Vintage cars

BIZLINKS - Rey Gamboa - The Philippine Star

When the government first decided to limit the use of vintage cars on the road to weekends or holidays, the howl of protest from owners was deafening enough that the Land Transportation Office (LTO) had to almost immediately rescind its issued administrative order.

That was in 2016, when the LTO’s retraction was accompanied by a promise to vintage car owners to conduct a more thorough consultation on the matter. Six years later, in April 15, 2022, the Vintage Vehicle Regulation Act (VVRA) lapsed into law, and almost exactly a year later, its implementing rules and regulations (IRR) was released.

This time around, everyone seems to be happy. The signing of the IRR, in fact, was a celebrated event, with a number of our lawmakers going up on stage. Most of them are likely vintage car owners or enthusiasts who can turn prickly when a heavy-handed government regulation becomes unfavorable to their hobbies. All’s well that ends well, so they say.

Our lawmakers seem to have managed to come up with a good law, and its IRR is a feather in the LTO’s cap. Let’s hope that other problems, like its new vehicle registration guidelines, are better managed. But that’s a subject for a future column.

While there are really a good number of local car enthusiasts who dote on genuine vintage cars that can be 40 years or older, Filipinos in general love their cars for sentimental reasons, especially one that had been their first buy. It’s not uncommon to see in garages a vehicle that’s more than two decades old, even if sometimes it needs a lot of repairs to get it running again.

Drive from the past

Here’s something interesting from the archives of the Philippine Star for vintage car enthusiasts, dated June 23, 2004  by Lester Dizon on 100 Years of Motoring in the Philippines. It’s a report on the June 12 Independence Day parade at Luneta Park during that year, where a number of vintage cars were included. Following are excerpts to enjoy.

“Car enthusiasts were … given a treat during the parade when the Department of Transportation and Communication (DOTC), in celebrating the 100 years of motoring in the country with the LTO, featured historic icons of Philippine motoring in its parade contingent.

“A small and curious-looking car and its proud owner paraded before the grandstand on top of a flat bed tow truck immediately after the DOTC float and the marching band. The flatbed was necessary because of the car’s age and significance to our country’s history.

1904 Richard-Brasier

“After all, the 1904 Richard-Brasier roadster was supposedly the very first automobile in the Philippines. Built by Georges Richard and Henri Brasier, it still has its original nine hp two-cylinder engine. It was imported in 1904 into the country by the Jewish trading firm Estrella Del Norte and sold to the brothers Augusto and Demetrio Tuazon. The Tuazons later sold it to Señor Velasco, who eventually ended up selling it to a German national residing in the country before the war.

“During the Japanese occupation, the car was thrown down a ravine so it won’t be of any use to the occupying forces. The history of the car became unknown after WWII until it ended up in the custody of Señor Antonio de la Vega, a certified car enthusiast who headed the Soriano Corp. in Bislig Bay in Mindanao and was one of the founders of Paper Industries Corp. of the Philippines (PICOP).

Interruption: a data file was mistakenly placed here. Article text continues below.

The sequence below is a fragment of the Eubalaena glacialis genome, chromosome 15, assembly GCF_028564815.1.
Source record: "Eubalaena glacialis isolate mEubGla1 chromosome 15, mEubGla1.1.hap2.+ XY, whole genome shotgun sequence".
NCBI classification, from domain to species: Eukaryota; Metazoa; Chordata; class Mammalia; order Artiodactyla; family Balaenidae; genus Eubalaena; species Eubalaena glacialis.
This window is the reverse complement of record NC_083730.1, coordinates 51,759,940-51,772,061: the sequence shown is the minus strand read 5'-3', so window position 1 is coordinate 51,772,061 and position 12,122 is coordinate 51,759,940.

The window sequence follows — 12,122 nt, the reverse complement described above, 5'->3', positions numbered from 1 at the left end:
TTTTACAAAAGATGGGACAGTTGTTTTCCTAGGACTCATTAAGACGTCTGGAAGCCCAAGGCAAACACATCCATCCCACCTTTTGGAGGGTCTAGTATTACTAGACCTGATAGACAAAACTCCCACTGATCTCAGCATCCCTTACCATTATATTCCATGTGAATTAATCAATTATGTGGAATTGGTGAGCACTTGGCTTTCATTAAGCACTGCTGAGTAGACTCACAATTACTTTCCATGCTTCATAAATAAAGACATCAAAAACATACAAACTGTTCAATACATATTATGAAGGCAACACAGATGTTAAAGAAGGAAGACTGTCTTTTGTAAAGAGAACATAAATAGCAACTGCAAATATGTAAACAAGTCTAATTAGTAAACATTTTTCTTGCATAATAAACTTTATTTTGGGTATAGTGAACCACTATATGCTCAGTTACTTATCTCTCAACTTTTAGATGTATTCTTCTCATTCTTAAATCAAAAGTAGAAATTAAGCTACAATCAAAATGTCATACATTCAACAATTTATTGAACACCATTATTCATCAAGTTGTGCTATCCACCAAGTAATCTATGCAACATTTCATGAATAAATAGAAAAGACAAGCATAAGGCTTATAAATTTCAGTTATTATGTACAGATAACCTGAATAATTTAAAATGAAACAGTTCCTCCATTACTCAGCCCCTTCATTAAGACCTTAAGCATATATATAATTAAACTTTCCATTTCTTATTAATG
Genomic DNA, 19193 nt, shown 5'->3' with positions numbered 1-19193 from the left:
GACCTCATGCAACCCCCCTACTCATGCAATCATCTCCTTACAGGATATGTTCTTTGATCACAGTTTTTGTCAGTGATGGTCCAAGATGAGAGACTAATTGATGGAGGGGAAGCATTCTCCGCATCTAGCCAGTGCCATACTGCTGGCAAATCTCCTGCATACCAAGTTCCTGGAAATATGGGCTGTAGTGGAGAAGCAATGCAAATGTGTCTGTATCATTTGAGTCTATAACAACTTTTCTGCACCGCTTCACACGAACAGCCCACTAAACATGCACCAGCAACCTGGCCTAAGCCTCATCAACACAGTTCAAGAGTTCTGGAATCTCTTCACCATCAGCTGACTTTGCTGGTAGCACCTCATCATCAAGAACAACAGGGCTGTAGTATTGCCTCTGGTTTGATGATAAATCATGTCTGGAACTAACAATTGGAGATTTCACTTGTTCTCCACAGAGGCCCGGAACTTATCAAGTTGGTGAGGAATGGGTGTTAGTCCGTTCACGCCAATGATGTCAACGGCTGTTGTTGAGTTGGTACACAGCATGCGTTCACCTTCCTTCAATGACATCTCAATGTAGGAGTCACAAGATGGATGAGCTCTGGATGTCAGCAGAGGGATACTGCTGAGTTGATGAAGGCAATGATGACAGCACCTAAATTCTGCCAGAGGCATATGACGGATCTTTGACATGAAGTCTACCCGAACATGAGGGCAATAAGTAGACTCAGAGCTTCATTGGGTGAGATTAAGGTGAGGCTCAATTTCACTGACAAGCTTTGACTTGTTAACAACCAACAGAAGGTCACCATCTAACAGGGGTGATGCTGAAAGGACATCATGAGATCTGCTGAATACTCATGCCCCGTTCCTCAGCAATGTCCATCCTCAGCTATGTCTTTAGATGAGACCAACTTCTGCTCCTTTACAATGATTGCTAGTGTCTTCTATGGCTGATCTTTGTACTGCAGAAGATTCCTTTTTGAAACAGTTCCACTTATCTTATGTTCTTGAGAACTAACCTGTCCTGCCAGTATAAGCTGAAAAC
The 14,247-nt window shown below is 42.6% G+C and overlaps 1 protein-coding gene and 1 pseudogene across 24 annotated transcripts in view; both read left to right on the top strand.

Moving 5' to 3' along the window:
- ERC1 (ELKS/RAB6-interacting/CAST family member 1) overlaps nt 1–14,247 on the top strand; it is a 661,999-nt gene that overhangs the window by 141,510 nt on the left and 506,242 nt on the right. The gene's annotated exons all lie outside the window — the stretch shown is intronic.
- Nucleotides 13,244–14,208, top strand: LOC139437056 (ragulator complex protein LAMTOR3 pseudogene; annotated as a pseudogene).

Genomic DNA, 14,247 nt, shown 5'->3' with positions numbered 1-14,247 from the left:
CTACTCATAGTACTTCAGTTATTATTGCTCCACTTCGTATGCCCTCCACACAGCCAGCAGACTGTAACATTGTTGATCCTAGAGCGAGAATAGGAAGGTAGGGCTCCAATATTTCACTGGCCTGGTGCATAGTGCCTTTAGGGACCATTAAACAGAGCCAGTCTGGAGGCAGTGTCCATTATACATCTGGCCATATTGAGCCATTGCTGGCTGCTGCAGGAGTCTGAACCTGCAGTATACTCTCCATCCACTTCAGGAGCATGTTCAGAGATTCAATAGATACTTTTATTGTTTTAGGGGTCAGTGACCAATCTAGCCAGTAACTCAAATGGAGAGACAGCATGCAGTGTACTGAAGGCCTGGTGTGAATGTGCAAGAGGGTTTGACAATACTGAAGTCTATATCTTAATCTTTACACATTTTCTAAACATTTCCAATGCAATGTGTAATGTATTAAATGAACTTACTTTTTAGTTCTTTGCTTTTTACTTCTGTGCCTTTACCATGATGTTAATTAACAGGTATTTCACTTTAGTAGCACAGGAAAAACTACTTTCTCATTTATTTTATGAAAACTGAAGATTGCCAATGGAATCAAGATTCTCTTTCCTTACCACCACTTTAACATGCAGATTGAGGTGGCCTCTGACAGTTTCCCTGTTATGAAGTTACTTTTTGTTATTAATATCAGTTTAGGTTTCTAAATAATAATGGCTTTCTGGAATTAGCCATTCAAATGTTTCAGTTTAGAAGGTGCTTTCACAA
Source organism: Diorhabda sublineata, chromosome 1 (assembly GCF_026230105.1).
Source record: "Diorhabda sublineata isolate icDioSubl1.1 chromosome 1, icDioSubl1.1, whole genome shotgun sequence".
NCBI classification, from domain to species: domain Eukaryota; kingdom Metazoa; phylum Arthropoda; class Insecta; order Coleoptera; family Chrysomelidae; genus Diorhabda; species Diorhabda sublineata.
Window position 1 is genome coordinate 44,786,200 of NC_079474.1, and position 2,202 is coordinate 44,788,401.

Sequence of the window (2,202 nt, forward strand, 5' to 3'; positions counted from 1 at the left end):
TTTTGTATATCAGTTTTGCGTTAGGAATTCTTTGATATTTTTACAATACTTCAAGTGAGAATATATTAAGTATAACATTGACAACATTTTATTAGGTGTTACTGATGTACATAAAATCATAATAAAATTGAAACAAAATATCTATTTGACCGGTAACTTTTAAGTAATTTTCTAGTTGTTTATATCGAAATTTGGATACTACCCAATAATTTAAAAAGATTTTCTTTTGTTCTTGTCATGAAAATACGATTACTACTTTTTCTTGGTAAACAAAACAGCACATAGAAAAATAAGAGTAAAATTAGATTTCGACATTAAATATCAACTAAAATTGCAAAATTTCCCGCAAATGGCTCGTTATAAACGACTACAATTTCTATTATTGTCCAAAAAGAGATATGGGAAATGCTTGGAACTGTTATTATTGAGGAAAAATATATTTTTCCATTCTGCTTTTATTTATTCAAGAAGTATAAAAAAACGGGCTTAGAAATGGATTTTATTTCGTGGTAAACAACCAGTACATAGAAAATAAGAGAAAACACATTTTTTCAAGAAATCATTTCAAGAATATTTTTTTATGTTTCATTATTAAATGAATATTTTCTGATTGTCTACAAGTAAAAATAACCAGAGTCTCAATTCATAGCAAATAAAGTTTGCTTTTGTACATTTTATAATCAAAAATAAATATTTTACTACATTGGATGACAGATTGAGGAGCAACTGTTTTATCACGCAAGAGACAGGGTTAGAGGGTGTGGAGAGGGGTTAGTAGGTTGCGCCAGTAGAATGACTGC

“He embarked on a restoration of the Richard-Brasier in 1960 and work progressed slowly until his death a couple of years ago curtailed the restoration. A French restorer and a Japanese collector submitted bids to De la Vega’s widow and planned to take the car, out of the country.

“Ronald Reidenbach of the Vintage Car Club petitioned his club and the Manila Sports Car Club to acquire the car, and salvage a piece of the country’s motoring history.

“The Sytin family of the United Auctioneers fame funded the acquisition of the car, but the real restoration work was done by noted TV host and current owner Cito Beltran. He said that he restored the 100 year-old vintage car as part of his contribution to the country’s history and its motoring heritage.

1928 Ford Model A Tudor

“A 1928 Ford Model A Tudor sedan followed the 1904 Richard-Brasier. Driven under its own power by its proud owners, the husband-and-wife team of Romy and Julie Lupena, the 1928 Ford is the older running original car in the country.

“Its registration is current and the owner claims he drives the car every Sunday and that he has driven it to various car shows and had even gone to Baguio in it. Romy narrated how he likewise rescued the vehicle from the ravages of time and restored it to its current condition, refusing to succumb to modifications to make the car more modern and maintaining its original four-cylinder engine, six-volt electrical system and mechanically-actuated drum brakes.

1970 Beetle

“While the old Ford and the Brasier represented the Vintage Car Club of the Philippines, a more modern 1970 Volkswagen Beetle represented the Volkswagen Club of the Philippines. Owner and restorer Romy de Ramos proudly drove his yellow Beetle in the parade with VW club president Don Bondoc in the passenger seat.

“Romy’s VW is one of the finest examples of the popular ‘people’s car’ among the club’s large roster of members’ cars. Like the old Ford, the Beetle was restored to its original state and sees regular driving duties around the streets of Metro Manila.”

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Should you wish to share any insights, write me at Link Edge, 25th Floor, 139 Corporate Center, Valero Street, Salcedo Village, 1227 Makati City. Or e-mail me at [email protected]. For a compilation of previous articles, visit www.BizlinksPhilippines.net.

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